Not great, but solid win

The Rockets report, brought to you by APG&E: Rockets defeat Kings on the road 113-104

This wasn't a great win by any means for the Rockets, but it was definitely solid. Houston's fast-pace and high scoring effort put the Kings in a hole early on and the Rockets played decent enough defense to hold off a Sacramento run.

Was it pretty? No, but it didn't have to be.

As the few several games have been, this was yet another game that confirmed what we've seen from Russell Westbrook the past couple weeks is real - he's still a legitimate NBA All-Star with the ability to rise to higher levels on occasion. This might sound like a silly thing to confirm, but his early season returns combined with his last season with the Oklahoma City Thunder gave Rockets' fans appropriate fear that perhaps the Westbrook of a few years ago simply doesn't exist anymore. Tonight, he showed again how he could still be a pretty nice second option on a potential title contender.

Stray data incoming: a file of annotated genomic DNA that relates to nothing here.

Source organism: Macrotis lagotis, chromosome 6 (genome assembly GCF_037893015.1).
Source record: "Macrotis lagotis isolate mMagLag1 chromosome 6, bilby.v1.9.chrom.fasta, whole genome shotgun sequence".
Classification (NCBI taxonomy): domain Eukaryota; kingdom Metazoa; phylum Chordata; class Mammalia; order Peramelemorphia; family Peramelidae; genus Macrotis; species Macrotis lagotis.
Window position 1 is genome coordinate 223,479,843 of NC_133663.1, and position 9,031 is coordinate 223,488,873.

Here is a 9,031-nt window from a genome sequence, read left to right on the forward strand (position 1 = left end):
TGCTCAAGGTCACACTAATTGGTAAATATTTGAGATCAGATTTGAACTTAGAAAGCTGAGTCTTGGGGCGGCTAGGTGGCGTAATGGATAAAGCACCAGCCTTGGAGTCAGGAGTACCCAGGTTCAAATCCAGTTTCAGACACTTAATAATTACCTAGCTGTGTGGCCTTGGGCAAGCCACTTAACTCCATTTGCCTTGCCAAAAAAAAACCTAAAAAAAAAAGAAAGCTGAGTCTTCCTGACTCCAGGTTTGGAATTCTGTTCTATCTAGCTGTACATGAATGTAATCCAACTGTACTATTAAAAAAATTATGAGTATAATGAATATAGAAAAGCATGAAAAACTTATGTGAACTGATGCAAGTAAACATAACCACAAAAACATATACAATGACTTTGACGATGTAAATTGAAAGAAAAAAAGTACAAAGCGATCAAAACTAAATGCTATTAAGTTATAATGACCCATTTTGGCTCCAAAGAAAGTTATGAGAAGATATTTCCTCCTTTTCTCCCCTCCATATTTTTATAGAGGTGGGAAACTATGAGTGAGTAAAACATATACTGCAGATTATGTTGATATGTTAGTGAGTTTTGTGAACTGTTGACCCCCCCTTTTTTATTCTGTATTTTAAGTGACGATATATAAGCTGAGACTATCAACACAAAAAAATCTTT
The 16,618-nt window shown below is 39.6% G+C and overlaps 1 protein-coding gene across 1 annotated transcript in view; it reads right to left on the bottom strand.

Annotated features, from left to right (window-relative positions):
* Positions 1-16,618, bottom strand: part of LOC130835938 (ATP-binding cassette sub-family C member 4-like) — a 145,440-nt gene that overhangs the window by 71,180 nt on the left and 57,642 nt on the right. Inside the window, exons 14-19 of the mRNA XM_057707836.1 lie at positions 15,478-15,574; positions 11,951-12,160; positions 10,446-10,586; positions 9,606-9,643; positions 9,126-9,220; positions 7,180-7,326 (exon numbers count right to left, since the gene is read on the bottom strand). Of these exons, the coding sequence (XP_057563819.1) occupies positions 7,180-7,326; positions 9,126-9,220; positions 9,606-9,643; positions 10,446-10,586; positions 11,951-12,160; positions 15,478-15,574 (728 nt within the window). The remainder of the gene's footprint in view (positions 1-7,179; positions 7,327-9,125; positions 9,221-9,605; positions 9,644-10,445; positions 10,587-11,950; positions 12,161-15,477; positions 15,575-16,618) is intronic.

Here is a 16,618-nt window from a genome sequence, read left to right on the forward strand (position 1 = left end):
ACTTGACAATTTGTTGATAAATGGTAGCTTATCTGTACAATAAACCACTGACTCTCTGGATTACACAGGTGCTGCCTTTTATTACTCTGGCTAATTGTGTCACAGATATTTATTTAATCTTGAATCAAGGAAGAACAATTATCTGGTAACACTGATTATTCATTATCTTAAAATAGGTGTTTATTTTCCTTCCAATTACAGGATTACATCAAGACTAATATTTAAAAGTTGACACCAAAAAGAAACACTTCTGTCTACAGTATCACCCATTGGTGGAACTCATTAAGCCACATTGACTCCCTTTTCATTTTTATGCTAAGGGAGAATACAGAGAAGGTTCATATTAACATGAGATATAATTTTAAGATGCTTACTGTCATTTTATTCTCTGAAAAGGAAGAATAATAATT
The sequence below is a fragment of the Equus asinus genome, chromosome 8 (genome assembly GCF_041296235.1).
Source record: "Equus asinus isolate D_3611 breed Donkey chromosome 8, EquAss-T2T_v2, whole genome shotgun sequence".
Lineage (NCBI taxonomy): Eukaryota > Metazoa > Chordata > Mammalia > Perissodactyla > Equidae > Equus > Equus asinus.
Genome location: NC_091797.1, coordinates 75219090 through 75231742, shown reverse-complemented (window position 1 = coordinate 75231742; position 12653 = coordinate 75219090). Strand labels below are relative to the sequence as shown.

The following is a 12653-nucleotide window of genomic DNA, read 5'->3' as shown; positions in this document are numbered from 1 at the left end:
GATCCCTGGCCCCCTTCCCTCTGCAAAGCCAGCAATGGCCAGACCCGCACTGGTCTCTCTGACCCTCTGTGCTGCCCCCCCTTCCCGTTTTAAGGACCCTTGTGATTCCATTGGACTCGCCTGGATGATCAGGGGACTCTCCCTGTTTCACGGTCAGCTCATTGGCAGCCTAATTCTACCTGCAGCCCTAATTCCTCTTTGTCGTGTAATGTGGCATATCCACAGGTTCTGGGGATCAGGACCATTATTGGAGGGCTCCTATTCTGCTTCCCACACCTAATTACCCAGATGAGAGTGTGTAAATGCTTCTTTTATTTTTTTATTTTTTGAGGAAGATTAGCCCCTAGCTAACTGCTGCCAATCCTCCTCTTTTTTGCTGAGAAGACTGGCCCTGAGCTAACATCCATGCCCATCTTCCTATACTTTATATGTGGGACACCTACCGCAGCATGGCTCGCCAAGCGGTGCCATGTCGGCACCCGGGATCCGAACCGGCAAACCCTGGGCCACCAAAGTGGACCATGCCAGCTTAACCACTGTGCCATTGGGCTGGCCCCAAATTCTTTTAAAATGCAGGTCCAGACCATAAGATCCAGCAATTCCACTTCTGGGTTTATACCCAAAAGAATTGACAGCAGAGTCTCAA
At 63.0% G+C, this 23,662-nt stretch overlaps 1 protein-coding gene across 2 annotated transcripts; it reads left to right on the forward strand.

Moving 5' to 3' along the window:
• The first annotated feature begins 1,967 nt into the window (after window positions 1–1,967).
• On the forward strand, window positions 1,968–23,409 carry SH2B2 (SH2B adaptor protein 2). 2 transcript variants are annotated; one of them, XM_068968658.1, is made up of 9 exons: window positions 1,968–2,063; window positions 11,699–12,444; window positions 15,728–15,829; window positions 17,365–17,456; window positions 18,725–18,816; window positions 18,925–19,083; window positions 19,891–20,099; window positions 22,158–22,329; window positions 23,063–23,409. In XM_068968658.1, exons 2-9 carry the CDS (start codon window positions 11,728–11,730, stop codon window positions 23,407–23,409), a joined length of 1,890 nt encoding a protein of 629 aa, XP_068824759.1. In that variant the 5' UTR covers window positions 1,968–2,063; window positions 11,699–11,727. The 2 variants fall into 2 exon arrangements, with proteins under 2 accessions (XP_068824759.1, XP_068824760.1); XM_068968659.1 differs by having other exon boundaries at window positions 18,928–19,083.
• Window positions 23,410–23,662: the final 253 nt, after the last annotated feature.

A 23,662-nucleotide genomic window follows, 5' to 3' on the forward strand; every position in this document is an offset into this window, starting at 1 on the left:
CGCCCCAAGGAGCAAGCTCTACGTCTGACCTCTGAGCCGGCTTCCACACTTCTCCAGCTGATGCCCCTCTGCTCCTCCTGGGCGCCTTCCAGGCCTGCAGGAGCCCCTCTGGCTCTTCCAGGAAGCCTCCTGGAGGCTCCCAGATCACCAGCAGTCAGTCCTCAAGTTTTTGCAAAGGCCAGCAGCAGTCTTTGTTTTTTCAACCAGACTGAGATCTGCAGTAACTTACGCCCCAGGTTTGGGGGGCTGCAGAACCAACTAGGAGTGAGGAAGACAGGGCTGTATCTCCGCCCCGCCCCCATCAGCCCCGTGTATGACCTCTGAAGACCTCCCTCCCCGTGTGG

De'Aaron Fox was relentless against Houston, tallying 31 points, 9 rebounds, and 6 assists on 13 of 31 shooting from the field. Fox was the main driving force that kept Sacramento within striking distance until late in the fourth quarter. Trevor Ariza also fared well against his former team, logging 12 points, 6 rebounds, 2 assists, and 1 steal on 4 of 8 shooting from the field and 2 of 5 shooting from three-point range.

You'd like to see Houston sustain a lead so their starters can get rest late in the fourth quarter, but this was a solid win for the team, nonetheless.